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LANGUAGE AND CULTURE

Swedish word of the day: gift

'False friend' is the name given to words that look and sound like a word in another language but mean something completely different. The Swedish word 'gift' is a step beyond that: it has two distinct meanings in Swedish, neither of which is the same as the English 'gift'.

Swedish word of the day: gift
Do you mean gift or gift? Image: nito103/Depositphotos

Gift means both 'married' (when used as an adjective) and 'poison' (when used as a noun), something that has caused confusion to plenty of Swedish language-learners.

It's not as strange as it might seem.

Both forms of gift have their roots in the Old Norse word gipt, which meant 'something given'. Over the years, the meaning changed very little in English, which is where the word 'gift' comes from, but in Swedish, the word developed into giva, which became closely associated with marriage.

Far from modern-day weddings in which both partners are equal before the law (in Swedish weddings the bride and groom typically enter the church together to symbolize this equal partnership), years ago marriage involved a father 'giving away' his daughter (as is still the case in many places). The word for dowry was hemgift, and gift came to be used as the adjective meaning married, but today there is no negative or sexist connotation and it describes married men as well as women.

Meanwhile in Germany, the word gipt went on a very different etymological journey. Several centuries ago, gift was used to mean 'a present' but over the years the meaning changed until it became used solely as a euphemism for poison somewhere around the year 800. Then, Sweden borrowed the noun gift (poison) back from German.

To avoid confusion, it helps to learn the related words to each use of gift. The verb 'to marry' is att gifta sig, while the noun (marriage) is ett äktenskap. In the sense of 'poison', the adjective 'poisonous' is giftig and the verb 'to poison (someone)' is att förgifta (någon).

Thankfully, the Swedish word for a gift is straightforward: en present.

Examples

Hon är gift och har tre små barn

She is married and has three small children

Hon har tagit gift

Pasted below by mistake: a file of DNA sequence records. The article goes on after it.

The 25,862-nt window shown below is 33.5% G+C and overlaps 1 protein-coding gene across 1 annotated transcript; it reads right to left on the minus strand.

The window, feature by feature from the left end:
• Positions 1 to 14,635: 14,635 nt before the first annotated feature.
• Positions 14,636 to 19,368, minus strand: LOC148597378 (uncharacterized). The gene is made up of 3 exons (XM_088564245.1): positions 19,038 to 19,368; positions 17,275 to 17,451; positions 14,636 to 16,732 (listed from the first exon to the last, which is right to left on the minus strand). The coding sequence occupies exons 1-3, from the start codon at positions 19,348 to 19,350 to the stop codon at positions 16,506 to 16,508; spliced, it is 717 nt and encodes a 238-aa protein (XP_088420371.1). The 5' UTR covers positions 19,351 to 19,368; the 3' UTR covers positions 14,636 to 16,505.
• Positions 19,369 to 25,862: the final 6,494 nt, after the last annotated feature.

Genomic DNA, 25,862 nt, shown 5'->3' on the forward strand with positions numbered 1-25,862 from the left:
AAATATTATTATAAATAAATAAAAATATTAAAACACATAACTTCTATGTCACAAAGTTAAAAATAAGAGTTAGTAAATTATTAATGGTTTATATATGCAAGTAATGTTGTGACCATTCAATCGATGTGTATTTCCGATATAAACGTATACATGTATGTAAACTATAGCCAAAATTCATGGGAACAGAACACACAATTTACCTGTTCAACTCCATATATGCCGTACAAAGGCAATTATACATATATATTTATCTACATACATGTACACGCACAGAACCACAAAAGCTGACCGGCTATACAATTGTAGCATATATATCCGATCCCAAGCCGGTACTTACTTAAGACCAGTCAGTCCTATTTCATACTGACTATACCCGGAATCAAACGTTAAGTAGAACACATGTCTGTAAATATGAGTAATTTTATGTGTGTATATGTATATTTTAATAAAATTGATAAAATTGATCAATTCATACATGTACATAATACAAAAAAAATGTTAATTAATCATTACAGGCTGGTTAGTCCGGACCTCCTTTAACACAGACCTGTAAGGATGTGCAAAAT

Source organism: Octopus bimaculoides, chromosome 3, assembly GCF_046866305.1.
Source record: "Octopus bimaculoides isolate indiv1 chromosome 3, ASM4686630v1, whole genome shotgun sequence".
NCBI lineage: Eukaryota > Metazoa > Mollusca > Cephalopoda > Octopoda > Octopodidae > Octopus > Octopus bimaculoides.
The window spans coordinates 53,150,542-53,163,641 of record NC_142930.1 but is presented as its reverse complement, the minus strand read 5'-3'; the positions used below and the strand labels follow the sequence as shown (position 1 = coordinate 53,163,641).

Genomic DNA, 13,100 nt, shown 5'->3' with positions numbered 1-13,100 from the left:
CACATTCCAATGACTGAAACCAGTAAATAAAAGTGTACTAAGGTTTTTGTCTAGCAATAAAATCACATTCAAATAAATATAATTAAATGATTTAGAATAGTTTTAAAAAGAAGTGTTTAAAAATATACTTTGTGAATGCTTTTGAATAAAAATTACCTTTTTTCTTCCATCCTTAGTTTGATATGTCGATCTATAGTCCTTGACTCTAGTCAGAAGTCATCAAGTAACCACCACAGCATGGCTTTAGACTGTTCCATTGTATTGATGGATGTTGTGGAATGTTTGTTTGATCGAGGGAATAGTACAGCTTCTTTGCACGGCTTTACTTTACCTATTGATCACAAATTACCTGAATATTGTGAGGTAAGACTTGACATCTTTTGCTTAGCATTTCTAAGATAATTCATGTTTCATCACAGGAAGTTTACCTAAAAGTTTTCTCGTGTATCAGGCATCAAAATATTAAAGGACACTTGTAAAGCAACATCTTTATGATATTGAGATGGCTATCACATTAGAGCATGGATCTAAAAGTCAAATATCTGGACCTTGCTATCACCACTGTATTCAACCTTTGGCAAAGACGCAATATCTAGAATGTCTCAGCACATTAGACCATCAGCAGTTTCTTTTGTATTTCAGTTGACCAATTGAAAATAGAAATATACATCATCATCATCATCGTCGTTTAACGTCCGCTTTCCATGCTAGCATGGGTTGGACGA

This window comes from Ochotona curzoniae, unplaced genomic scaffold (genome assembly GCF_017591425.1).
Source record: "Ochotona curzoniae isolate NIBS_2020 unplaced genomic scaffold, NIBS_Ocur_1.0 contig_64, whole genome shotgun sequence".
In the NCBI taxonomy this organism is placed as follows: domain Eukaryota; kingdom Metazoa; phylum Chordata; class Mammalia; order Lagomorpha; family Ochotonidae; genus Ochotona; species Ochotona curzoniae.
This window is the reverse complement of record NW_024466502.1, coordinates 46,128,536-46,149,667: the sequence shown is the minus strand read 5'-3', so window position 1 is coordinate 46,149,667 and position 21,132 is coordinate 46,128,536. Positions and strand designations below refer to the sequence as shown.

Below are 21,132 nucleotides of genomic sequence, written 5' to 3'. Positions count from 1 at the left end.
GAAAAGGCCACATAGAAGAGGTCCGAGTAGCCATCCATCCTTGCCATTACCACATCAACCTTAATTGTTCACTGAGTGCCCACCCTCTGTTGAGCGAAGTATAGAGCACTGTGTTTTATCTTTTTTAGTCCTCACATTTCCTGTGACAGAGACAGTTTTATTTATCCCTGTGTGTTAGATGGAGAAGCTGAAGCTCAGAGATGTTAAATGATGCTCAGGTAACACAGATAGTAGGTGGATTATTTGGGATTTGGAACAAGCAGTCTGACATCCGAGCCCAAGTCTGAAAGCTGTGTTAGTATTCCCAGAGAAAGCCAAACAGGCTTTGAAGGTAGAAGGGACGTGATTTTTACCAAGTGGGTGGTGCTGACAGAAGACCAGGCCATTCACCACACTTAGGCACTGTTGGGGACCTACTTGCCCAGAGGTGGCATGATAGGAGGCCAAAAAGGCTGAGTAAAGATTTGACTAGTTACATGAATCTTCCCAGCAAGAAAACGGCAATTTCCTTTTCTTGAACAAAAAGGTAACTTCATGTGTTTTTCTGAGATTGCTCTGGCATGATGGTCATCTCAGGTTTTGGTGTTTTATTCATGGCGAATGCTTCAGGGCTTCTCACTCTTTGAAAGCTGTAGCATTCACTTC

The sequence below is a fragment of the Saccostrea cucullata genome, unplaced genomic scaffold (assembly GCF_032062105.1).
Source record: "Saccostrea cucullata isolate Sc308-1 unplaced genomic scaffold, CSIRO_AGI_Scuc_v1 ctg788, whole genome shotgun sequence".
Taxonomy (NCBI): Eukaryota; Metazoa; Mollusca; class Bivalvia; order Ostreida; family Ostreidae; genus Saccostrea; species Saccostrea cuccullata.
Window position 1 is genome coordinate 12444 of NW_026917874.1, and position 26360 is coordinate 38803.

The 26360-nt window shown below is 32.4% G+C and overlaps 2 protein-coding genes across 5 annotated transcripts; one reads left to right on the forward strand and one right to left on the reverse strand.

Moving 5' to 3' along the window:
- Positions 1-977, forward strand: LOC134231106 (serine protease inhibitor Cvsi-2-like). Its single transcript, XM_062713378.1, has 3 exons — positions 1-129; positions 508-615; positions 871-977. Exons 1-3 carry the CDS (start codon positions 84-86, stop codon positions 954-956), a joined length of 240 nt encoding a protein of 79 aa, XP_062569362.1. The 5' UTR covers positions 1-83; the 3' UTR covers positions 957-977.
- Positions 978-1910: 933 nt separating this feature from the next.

She has taken (consumed) poison

Do you have a favourite Swedish word you would like to nominate for our word of the day series? Get in touch by email or if you are a Member of The Local, log in to comment below.

 

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SWEDISH WORD OF THE DAY

​​Swedish word of the day: konsensuskultur

Some would say today’s word describes the most quintessentially Swedish thing there is.

​​Swedish word of the day: konsensuskultur

Last week we covered the word möte, where we mentioned how Swedes are all about consensus. How so, you might ask. Well, some say that the obsession Swedes have with möten (‘meetings’) is emblematic of something called konsensuskultur, the ‘culture of consensus’, a phenomenon they claim might be the very spine of the Swedish spirit, if there is such a thing. 

According to these columnists, you can see it everywhere in Swedish society: in people wearing similar clothes on the streets (H&M etc), the constant möten at work, why the public debate on immigration has pushed voters toward the Sweden Democrats, why integration is failing, the leadership style of Swedish managers, the very idea of ‘lagom’, in every major shift in Swedish political history. Or in other words, basically in all the history and culture of Sweden.

Whether or not konsensuskultur truely has such massive reach, consensus is definitely sought after in Sweden (although one might argue that this is true of every healthy society). 

The idea of konsensuskultur also creates certain paradoxes. In 2015, at the height of the Syrian migration crisis, the Rabbi and author Dan Korn wrote that konsensuskultur was both the reason why Swedes were so refugee-friendly and simultaneously the reason why integration into Swedish society was such a failure.

Dan Korn argued this was not in fact a paradox, but instead the result of consensus on two different issues: one over welcoming refugees, and another over how to behave or not behave in Swedish society.

For immigrants living in Sweden, konsenskultur is not a word you will hear that often, but is is a phenomenon to keep in mind: 

When moving forward with group activities involving Swedes, it is often best to first have a discussion to reach some sort of consensus. 

Similarly, when analysing the twists and turns of the Swedish political landscape, it is always worth keeping an eye open for those moments when Sweden undergoes a paradigm shift, or in other words, finds a new consensus

A good way of using the word konsensuskultur, which might also start up an interesting conversation, is to ask a Swedish friend if they see Swedes as having a strong konsensuskultur

Example sentences:

Sverige sägs vara ett land med en stark konsensuskultur.

Sweden is said to be a country with a strong consensus culture.

Sara, tycker du att Sverige är ett land präglat av en stark konsensuskultur?

Sara, do you think Sweden is a country marked by a strong consensus culture?

Villa, Volvo, Vovve: The Local’s Word Guide to Swedish Life, written by The Local’s journalists, is now available to order. Head to lysforlag.com/vvv to read more about it. It is also possible to buy your copy from Amazon US, Amazon UK, Bokus or Adlibris.

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